Farmland values in the Central and Southern Plains held steady in the fourth quarter of 2018 despite risks to ongoing stability, reports the Federal Reserve Bank of Kansas City. While demand for farmland remained relatively strong across the bank's district, weaknesses in the crop sector continued to dampen the overall agricultural economy. Risks to the outlook for farmland values in the quarter included slightly higher interest rates and an uptick in the pace of farmland sales in states with higher concentrations of crop production. In addition, continued deterioration in farm finances and credit conditions could put further pressure on values for farm real estate. Looking into 2019, bankers’ expectations for farmland values were slightly weaker than a year ago, the bank states.
Declines in the value of nonirrigated and irrigated cropland remained modest across the district, the bank notes, and declined only 3% from last year. On average, cropland values also declined at a slower pace in 2018 than in the previous two years. Ranchland values increased slightly for the second quarter in a row, the first consecutive increase in farmland values since 2015.
Trends in Farmland Values
Farmland values were more stable in states more concentrated in livestock and energy production, the bank observes. Although irrigated cropland values declined at a faster pace in the Mountain States and Oklahoma, nonirrigated cropland was relatively unchanged while ranchland values increased more than 3%. Furthermore, most of the strength in ranchland values across the district was driven by developments in the Mountain States and Oklahoma, states with higher concentrations of cattle production. Bankers in these states also commented that farmland values have been supported by an uptick in activity in the energy sector.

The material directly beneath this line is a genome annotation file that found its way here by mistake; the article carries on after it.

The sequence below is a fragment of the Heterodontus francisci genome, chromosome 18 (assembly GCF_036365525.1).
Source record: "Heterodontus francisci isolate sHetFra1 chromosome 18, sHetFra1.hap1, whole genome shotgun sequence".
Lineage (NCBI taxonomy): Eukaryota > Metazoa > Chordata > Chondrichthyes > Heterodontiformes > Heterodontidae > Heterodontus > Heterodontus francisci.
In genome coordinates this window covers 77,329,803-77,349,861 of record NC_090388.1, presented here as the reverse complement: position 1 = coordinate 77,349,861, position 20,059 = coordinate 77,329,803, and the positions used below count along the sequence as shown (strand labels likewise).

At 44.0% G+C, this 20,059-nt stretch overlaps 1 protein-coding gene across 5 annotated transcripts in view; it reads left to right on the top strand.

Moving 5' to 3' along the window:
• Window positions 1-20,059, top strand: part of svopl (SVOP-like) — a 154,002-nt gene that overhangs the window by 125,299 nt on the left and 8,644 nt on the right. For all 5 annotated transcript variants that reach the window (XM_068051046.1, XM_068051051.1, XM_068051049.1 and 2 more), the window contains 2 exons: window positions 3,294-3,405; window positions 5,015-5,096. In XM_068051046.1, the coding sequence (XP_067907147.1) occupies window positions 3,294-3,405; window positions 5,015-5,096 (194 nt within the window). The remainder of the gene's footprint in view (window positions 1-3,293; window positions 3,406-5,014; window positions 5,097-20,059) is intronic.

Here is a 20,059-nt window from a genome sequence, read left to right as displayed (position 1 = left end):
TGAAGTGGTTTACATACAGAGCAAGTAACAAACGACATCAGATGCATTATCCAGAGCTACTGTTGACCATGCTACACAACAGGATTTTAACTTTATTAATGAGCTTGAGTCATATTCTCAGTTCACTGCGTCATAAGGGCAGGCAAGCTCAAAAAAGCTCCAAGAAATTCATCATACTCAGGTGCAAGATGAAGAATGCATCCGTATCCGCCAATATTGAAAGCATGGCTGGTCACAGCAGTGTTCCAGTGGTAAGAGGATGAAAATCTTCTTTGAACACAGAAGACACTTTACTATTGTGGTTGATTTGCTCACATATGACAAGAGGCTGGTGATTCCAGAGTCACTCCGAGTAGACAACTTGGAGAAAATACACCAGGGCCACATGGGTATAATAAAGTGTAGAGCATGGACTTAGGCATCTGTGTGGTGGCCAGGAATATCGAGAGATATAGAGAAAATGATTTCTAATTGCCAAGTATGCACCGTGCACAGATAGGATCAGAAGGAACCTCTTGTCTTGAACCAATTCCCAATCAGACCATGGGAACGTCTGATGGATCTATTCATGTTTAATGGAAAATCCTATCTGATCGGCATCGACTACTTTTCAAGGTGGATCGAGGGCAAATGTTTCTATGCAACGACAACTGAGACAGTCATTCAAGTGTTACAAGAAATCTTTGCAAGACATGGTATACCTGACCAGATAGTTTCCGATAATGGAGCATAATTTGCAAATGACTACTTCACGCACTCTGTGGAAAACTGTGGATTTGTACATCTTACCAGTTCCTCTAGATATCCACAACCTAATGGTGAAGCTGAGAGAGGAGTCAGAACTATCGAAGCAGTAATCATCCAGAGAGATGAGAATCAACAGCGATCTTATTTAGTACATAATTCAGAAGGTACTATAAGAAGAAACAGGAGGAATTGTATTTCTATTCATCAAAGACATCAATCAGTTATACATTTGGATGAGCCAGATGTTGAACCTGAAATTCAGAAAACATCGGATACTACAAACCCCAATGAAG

Trends in Farmland Values by Region
The bank says demand for real estate remained strong in the farm sector, which could be supporting farmland values. Although the share of farmland purchased by farmers has trended lower since 2014, the decline has remained modest. In 2018, farmers remained the primary buyers of farmland and accounted for more than 75% of purchases.
Alongside higher interest rates, expectations for farmland values continued to wane, the bank notes. Compared with last year, a larger share of bankers indicated in the fourth quarter that they expect modest declines in nonirrigated cropland values in 2019. Although some bankers still expected farmland values to increase slightly in 2019, 61% of respondents expected farmland values to decline, while 32% expected values to remain unchanged.